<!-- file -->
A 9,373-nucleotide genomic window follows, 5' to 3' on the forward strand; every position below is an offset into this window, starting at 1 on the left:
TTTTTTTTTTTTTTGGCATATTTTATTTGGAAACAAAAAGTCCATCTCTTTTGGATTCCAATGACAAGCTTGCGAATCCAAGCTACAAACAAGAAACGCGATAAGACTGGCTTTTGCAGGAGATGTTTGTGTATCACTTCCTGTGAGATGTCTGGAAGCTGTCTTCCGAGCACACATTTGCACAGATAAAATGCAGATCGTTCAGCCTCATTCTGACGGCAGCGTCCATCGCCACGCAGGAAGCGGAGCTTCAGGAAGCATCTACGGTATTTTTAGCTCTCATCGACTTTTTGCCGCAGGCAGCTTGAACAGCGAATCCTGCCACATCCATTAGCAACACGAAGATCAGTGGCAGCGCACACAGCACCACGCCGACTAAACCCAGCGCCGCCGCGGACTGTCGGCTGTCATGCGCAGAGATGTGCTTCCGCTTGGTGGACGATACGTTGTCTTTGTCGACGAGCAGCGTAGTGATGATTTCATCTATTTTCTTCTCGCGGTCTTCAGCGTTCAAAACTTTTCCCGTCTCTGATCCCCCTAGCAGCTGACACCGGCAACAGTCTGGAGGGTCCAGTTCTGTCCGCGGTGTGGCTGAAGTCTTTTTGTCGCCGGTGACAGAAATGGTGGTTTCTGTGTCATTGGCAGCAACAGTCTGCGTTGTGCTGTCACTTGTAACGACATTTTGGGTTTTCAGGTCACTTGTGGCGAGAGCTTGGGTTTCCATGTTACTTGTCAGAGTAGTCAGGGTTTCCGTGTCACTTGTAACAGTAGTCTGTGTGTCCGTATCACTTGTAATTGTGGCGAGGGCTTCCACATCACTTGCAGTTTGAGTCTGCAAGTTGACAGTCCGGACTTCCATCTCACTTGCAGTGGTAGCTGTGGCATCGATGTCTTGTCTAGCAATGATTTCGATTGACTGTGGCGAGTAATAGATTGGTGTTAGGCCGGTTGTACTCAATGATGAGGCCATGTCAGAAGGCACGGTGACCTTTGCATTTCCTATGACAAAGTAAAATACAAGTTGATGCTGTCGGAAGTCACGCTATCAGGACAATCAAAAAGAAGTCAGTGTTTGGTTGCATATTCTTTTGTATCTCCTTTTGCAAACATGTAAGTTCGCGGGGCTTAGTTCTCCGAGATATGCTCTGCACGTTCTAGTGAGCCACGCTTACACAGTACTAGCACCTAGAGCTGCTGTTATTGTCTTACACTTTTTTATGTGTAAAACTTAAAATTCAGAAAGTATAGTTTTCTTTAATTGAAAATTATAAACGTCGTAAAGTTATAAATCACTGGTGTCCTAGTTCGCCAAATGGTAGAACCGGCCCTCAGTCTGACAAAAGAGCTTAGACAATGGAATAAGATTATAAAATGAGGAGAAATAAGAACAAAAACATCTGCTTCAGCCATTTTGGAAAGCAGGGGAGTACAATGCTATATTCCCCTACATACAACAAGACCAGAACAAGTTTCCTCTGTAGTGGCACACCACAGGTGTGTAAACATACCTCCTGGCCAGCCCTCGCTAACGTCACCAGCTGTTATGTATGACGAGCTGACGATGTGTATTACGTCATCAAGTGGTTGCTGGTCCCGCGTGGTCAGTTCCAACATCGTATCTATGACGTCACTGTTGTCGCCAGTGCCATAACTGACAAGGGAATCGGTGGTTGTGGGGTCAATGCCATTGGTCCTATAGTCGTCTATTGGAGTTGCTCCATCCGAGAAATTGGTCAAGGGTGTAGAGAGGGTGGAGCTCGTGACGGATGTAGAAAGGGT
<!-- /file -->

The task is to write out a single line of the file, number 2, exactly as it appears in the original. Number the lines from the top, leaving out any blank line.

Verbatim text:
TTTTTTTTTTTTTTGGCATATTTTATTTGGAAACAAAAAGTCCATCTCTTTTGGATTCCAATGACAAGCTTGCGAATCCAAGCTACAAACAAGAAACGCGATAAGACTGGCTTTTGCAGGAGATGTTTGTGTATCACTTCCTGTGAGATGTCTGGAAGCTGTCTTCCGAGCACACATTTGCACAGATAAAATGCAGATCGTTCAGCCTCATTCTGACGGCAGCGTCCATCGCCACGCAGGAAGCGGAGCTTCAGGAAGCATCTACGGTATTTTTAGCTCTCATCGACTTTTTGCCGCAGGCAGCTTGAACAGCGAATCCTGCCACATCCATTAGCAACACGAAGATCAGTGGCAGCGCACACAGCACCACGCCGACTAAACCCAGCGCCGCCGCGGACTGTCGGCTGTCATGCGCAGAGATGTGCTTCCGCTTGGTGGACGATACGTTGTCTTTGTCGACGAGCAGCGTAGTGATGATTTCATCTATTTTCTTCTCGCGGTCTTCAGCGTTCAAAACTTTTCCCGTCTCTGATCCCCCTAGCAGCTGACACCGGCAACAGTCTGGAGGGTCCAGTTCTGTCCGCGGTGTGGCTGAAGTCTTTTTGTCGCCGGTGACAGAAATGGTGGTTTCTGTGTCATTGGCAGCAACAGTCTGCGTTGTGCTGTCACTTGTAACGACATTTTGGGTTTTCAGGTCACTTGTGGCGAGAGCTTGGGTTTCCATGTTACTTGTCAGAGTAGTCAGGGTTTCCGTGTCACTTGTAACAGTAGTCTGTGTGTCCGTATCACTTGTAATTGTGGCGAGGGCTTCCACATCACTTGCAGTTTGAGTCTGCAAGTTGACAGTCCGGACTTCCATCTCACTTGCAGTGGTAGCTGTGGCATCGATGTCTTGTCTAGCAATGATTTCGATTGACTGTGGCGAGTAATAGATTGGTGTTAGGCCGGTTGTACTCAATGATGAGGCCATGTCAGAAGGCACGGTGACCTTTGCATTTCCTATGACAAAGTAAAATACAAGTTGATGCTGTCGGAAGTCACGCTATCAGGACAATCAAAAAGAAGTCAGTGTTTGGTTGCATATTCTTTTGTATCTCCTTTTGCAAACATGTAAGTTCGCGGGGCTTAGTTCTCCGAGATATGCTCTGCACGTTCTAGTGAGCCACGCTTACACAGTACTAGCACCTAGAGCTGCTGTTATTGTCTTACACTTTTTTATGTGTAAAACTTAAAATTCAGAAAGTATAGTTTTCTTTAATTGAAAATTATAAACGTCGTAAAGTTATAAATCACTGGTGTCCTAGTTCGCCAAATGGTAGAACCGGCCCTCAGTCTGACAAAAGAGCTTAGACAATGGAATAAGATTATAAAATGAGGAGAAATAAGAACAAAAACATCTGCTTCAGCCATTTTGGAAAGCAGGGGAGTACAATGCTATATTCCCCTACATACAACAAGACCAGAACAAGTTTCCTCTGTAGTGGCACACCACAGGTGTGTAAACATACCTCCTGGCCAGCCCTCGCTAACGTCACCAGCTGTTATGTATGACGAGCTGACGATGTGTATTACGTCATCAAGTGGTTGCTGGTCCCGCGTGGTCAGTTCCAACATCGTATCTATGACGTCACTGTTGTCGCCAGTGCCATAACTGACAAGGGAATCGGTGGTTGTGGGGTCAATGCCATTGGTCCTATAGTCGTCTATTGGAGTTGCTCCATCCGAGAAATTGGTCAAGGGTGTAGAGAGGGTGGAGCTCGTGACGGATGTAGAAAGGGT